Imagine the first block of East Broadway if this building were still there.
Ancestors, Legends & Time
The Jamison Building was originally built as a livery, including an elevator for carriages
Once again we are going to visit a beautiful building that once stood proudly in Webb City and is no longer there. Changes that have taken place are often forgotten and we want to remind everyone how things were before the changes.
At 109-111 E. Broadway, once stood the beautiful Jamison Building. It was built in 1901 and was first used as a livery stable, operated by the Burris family. This sturdy three-story brick building, featuring Carthage Stone and wonderful arched windows, was handsome. There was an elevator that carried items from the first floor to the third floor. That elevator carried carriages to the third floor for storage during the livery stable era. The ground floor was used to stable the horses.
In later years, the building moved up from horses to automobiles. There was a car salesroom on the first floor and once again, the elevator was handy to move cars to the second and third floors.
Rex Metallic Casket Co., located across Broadway, made use of the Jamison Building by storing caskets to be shipped at a later date. Webb Corp, just three blocks east on Broadway, also used the building for storage.
But in 1948, the building really became important as the Missouri National Guard leased it.
The history of the National Guard in Webb City started in January 1909. It was reorganized after World War I. The 203rd Coast Artillery, Houn Dawg Regiment, “G” Battery was under the command of Cpt. Ray E. Watson. The regiment had served under Col. Watson in the Aleutian Islands on the Alaskan Coast.
Early in 1949, the National Guard was once again organized in Webb City as Company “B” 135th Tank Battalion and later as Company “B” 203rd Armor and had headquarters in several towns, including Webb City. The commanders were: Cpt. Mel Kennedy 1949-1951, Cpt. LeRoy Skinner 1952-1954, Cpt. W. Terry James 1955-1962, Cpt. Jimmie C. Morris 1963-1965 and Cpt. Don Miller 1966-1967. (This information was compliments of Col. W. Terry James, retired.)
The 1947 City Directory lists the Missouri State Guard Armory at 201 S. Main St., and records show, 109 – 111 E. Broadway was leased to the National Missouri State Guards in 1948. I received a letter from James O. Toutz, who remembers joining the Missouri National Guards in the spring of 1949, along with many of his classmates who were graduating. Webb City citizens recall the men doing drills along Tom Street, weather permitting.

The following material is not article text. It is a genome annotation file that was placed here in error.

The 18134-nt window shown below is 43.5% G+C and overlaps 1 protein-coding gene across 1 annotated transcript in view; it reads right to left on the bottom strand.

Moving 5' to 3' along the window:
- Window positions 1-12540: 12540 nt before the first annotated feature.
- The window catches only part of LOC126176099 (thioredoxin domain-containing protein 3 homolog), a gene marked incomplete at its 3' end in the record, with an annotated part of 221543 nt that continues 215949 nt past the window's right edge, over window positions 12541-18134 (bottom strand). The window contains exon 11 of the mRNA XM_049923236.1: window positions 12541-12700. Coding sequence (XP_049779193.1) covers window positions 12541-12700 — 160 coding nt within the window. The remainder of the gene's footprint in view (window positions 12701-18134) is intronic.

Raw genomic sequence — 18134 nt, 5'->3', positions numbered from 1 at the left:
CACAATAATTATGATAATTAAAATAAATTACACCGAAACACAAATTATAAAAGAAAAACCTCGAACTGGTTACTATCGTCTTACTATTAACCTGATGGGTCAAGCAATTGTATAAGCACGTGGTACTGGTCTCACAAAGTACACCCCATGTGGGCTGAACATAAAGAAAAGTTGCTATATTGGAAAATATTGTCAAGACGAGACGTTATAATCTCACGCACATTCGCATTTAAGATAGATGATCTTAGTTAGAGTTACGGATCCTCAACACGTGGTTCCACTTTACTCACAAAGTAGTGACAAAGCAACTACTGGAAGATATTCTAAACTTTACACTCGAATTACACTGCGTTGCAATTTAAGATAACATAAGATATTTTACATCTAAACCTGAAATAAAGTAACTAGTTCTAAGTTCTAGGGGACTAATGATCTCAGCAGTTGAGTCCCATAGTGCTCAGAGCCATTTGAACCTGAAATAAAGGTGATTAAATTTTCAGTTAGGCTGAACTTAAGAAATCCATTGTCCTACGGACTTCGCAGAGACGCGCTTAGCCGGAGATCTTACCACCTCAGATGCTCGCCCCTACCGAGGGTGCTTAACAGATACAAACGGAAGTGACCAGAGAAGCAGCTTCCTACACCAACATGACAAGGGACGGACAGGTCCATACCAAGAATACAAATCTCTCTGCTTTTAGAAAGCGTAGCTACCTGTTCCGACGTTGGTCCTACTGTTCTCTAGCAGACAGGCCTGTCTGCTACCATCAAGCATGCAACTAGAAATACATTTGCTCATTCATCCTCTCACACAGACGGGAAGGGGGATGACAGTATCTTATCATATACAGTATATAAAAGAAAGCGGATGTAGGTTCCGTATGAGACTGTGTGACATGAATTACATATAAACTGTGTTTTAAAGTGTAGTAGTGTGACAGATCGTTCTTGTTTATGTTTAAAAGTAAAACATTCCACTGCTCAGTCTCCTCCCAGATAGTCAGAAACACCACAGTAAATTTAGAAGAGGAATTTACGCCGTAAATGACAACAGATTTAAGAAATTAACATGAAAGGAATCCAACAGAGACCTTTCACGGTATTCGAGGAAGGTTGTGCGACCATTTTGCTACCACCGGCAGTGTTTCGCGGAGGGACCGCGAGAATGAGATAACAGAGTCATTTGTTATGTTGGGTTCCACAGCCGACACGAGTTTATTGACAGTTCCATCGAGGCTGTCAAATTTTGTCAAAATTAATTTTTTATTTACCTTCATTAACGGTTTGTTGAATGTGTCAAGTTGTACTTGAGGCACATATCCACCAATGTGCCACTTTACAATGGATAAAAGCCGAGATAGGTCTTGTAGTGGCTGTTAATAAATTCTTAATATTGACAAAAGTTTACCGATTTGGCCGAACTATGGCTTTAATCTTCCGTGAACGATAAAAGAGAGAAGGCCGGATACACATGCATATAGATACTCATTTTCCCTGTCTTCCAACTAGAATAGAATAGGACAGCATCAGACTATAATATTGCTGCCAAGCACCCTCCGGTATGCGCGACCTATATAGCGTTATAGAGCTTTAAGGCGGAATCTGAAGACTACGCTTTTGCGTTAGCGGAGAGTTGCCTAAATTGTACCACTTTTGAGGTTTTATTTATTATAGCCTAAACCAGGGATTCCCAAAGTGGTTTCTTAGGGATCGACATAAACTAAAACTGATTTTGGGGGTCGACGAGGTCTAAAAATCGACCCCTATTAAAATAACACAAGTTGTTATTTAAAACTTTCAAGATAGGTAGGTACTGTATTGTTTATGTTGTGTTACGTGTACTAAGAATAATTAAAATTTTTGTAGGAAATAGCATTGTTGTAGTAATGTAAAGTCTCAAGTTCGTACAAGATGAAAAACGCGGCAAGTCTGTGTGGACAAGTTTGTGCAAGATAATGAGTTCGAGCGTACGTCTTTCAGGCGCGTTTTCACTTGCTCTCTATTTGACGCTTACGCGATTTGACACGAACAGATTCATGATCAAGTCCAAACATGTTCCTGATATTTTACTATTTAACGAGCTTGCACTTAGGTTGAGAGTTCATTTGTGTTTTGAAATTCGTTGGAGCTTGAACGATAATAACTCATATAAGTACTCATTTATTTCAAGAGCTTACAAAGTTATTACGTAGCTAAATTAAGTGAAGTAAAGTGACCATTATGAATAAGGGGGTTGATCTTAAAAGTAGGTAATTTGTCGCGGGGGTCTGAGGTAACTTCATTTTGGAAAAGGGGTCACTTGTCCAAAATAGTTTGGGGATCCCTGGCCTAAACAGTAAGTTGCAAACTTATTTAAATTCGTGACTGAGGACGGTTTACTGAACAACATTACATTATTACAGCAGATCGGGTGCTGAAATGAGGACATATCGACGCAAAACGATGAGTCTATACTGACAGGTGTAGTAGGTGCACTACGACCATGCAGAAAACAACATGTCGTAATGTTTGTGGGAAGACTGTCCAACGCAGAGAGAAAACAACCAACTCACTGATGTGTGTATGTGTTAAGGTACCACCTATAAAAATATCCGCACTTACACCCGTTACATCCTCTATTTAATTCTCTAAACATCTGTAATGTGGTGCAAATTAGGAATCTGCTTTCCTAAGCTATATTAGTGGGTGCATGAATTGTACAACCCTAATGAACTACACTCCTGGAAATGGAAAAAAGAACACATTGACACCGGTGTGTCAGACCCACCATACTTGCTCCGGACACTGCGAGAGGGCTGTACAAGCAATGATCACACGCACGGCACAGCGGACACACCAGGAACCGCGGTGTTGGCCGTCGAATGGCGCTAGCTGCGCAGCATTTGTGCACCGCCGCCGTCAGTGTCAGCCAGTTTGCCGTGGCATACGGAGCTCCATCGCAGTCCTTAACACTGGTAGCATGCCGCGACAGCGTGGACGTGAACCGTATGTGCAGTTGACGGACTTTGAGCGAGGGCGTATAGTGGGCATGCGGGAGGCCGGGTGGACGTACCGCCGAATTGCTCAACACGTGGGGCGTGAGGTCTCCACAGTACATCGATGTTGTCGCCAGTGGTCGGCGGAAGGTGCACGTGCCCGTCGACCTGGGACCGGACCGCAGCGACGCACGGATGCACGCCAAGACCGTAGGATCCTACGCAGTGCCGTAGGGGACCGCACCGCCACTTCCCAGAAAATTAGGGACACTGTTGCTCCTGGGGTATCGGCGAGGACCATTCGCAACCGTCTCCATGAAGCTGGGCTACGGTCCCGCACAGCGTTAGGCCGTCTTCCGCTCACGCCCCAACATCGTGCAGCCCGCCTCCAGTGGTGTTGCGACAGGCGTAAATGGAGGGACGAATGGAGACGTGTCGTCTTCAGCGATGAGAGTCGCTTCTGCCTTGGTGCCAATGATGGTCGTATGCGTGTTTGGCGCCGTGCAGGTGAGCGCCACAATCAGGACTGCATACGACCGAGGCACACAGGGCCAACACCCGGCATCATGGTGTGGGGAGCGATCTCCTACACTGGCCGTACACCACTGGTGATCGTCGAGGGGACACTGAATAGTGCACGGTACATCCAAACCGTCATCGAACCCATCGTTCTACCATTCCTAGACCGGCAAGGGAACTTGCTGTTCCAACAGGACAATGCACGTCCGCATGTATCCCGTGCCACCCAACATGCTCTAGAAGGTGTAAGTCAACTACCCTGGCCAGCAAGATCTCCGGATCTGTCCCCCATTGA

We would like to take a moment to thank those young men and all the others who served our country. Webb City always had citizens willing to serve in the military.
A new site was required by the state that was to be provided by the city and be cost-free. Such a site was obtained on South Ellis Street in 1960. The unit commander at that time was W. Terry James. Before the new armory could be completed, the Missouri National Armory at 109-111 East Broadway Street burned on May 22, 1963. History notes that Sergeant E.J. Gamble, entered the burning building and saved records and the history of the unit by passing his file cabinets through a window to helpers below.
The National Guard, under command of Jimmie C. Morris, used part of the Elks Building at Webb Street and Broadway until the new federal armory was completed and dedicated on Oct. 17, 1965.
Crowder College has since converted the armory for use as its Webb City campus. It was renovated, and after the extension was completed, that original building was remodeled again.
Webb City was well represented in the wars, and there are two memorial plaques standing in Memorial Park for the service men lost in five wars. In the “Webb City, Carterville, Oronogo History” books put out by the Webb City Area Genealogical Society, there are pictures and stories of many of the service men from this area. God Bless America and those who serve and protect us.